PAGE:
Even on freezing cold days, I think jumping into oceans or lakes is a ton of fun. But, like sleeping outdoors without a tent, running in the rain and letting dogs I’ve just met kiss me on the lips, most of what I do doesn’t come highly recommended.

So as I was working on this story about New Year’s polar plunges, I asked all the organizers why right-thinking people would consider hurling themselves into the ocean. My favorite response so far came from Emily Critelli, whose position at the Tillamook YMCA is so broad that she and her co-workers have coalesced it down to simply “Business Ninja.”

“It’s just a great way of washing off the dirt from last year and diving into the new one,” she said.

So, for folks inspired to take the plunge, here is a guide to all the cold-water dunks the Central Coast has to offer. Except for the Newport run, events happen on New Year’s Day.

Manzanita polar plunge

After warming up at a bonfire then gathering for a group photo, participants at this event pretty much just run into the ocean then back up the beach, usually straight back to the fire laughing or at least grinning.

“If you don’t have a smile from ear to ear, you didn’t do the plunge,” said Janice Gaines of Spa Manzanita. “I’ve never seen anyone not smiling at the event. Not in all the years I’ve been doing it.”

Since the event started more than 10 years ago, the number of plungers has swelled from a few friends to a few hundred friends who haven’t met yet. Many people dress up in costume, including Gaines, who dresses as the Cat in the Hat, though last year the dress code got a bit skimpy.

“Last year it was so sunny and warm we were down to t-shirts and shorts,” she said. “But a lot of people really like the fun of dressing up.”

The plunge location is Neahkahnie Beach, one mile north of downtown Manzanita, and there is parking in the neighborhoods on both sides of the beach access.

Though the official start time is 11 am, Gaines recommends arriving early.

“People can go into the water any time they want, but if they want to be part of the group and be in the photo they should get there early so they aren’t scrambling at the last minute. And if anyone wants to come down early and get the fire going, they are more than welcome.”

Cape Lookout Polar Plunge and hike

Though the plunge started six years ago in Oceanside, a positive partnership has caused itto head south for the winter.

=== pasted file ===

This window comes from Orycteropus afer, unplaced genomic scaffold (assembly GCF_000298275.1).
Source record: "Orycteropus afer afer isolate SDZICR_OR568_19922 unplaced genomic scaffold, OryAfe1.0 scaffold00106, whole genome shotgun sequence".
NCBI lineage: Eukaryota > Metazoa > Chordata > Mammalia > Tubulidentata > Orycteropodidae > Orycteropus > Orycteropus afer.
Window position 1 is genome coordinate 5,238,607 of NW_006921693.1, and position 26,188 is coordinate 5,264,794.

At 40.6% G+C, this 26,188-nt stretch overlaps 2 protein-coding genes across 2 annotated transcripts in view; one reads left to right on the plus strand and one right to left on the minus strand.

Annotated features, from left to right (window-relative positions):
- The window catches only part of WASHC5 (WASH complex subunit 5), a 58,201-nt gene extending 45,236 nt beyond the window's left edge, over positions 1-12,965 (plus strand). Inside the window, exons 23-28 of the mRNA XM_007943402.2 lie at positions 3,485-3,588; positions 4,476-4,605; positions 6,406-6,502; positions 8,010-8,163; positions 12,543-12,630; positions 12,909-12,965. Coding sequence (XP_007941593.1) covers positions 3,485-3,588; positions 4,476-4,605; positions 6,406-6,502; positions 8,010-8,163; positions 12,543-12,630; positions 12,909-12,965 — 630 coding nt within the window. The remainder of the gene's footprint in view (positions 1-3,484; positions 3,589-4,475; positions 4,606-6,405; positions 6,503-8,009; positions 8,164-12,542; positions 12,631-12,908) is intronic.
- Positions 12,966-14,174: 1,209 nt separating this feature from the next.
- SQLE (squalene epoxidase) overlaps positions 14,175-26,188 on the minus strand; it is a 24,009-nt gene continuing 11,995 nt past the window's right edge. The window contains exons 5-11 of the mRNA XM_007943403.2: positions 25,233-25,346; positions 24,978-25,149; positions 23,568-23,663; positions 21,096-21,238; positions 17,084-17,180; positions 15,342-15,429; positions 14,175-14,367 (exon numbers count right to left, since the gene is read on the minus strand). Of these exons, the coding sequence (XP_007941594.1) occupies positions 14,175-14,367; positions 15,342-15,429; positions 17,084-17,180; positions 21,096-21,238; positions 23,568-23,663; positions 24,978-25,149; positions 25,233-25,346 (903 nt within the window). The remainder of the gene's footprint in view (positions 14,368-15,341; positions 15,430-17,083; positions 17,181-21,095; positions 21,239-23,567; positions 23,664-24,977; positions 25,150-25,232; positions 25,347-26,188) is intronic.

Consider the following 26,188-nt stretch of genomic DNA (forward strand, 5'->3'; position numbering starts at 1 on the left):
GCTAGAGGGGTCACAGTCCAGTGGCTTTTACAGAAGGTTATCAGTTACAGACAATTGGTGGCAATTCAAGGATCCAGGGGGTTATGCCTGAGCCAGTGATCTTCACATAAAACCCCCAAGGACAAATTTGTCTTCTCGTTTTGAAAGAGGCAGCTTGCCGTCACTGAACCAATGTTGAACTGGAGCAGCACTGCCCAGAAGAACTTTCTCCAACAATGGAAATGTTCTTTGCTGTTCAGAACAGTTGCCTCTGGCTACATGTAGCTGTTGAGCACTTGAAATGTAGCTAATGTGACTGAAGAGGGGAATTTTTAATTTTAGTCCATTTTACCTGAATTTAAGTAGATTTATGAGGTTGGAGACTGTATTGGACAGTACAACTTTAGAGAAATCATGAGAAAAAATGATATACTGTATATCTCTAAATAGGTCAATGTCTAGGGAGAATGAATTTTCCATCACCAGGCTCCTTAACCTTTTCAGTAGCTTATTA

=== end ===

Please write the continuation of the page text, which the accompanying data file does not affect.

“State Parks wanted to partner with us on it last year so we switched it to Cape Lookout,” Critelli said. “They provide warming fires for us, and Netarts Fire and Rescue have rescue staff out there, so we agreed it would be a good change. Plus the State Parks host first day hikes all over the state so they thought it would be a good mix for people to do the plunge, then warm up and go for a hike on the nearby trails.”

Critelli also pointed out that the park has a nice gazebo and warm up area in which to enjoy a hot beverage.

“For the first time this year, Dutch Bros is donating hot chocolate,” she said. “That will definitely help people get warmed up faster,”

The event begins at 11 am at Cape Lookout State Park. Day use fees are being waived.

Newport Resolution Run and Polar Bear Plunge

Held on the first Saturday of the year, this 5K, 10K, half marathon and plunge, is set for Saturday, Jan. 5.

The event has gone from strength to strength each year, success that organizer Ed Cortes of Ardor Adventures attributes to a few different reasons.

“The half marathon distance is becoming more and more popular,” he said. “Also, our photos of the plunge are fantastic. And last year the weather was so great I’m sure we’ll have lots of people coming back hoping for more of that, which unfortunately I can’t promise.”

Beginning at the Southeast Newport Jetty, the 5- and 10Ks take runners along paved walkways in the area, while the half marathon includes sections run on trails. All distances end by running over a dune then down to the finish line on the beach, followed by an optional plunge into the Pacific.

“Though the plunge is optional about 75 percent of the people end up doing it,” Cortes said. “And after running a race, the ocean plunge feels especially good.”

Though Cortes is too busy to plunge himself during the event, he loves watching the participants going in, especially ones that said they weren’t planning to do it.

“Some of my favorite photos are from people coming out of the ocean in groups, holding hands, hugging and high-fiving,” he said. “There was one woman last year that was dancing and whooping up and looked like she was having so much fun; every time I see those pictures it still makes me smile.”

The half marathon starts at 9 am, the other races at 10 am. For more information or to register, go to ardoradventures.com.

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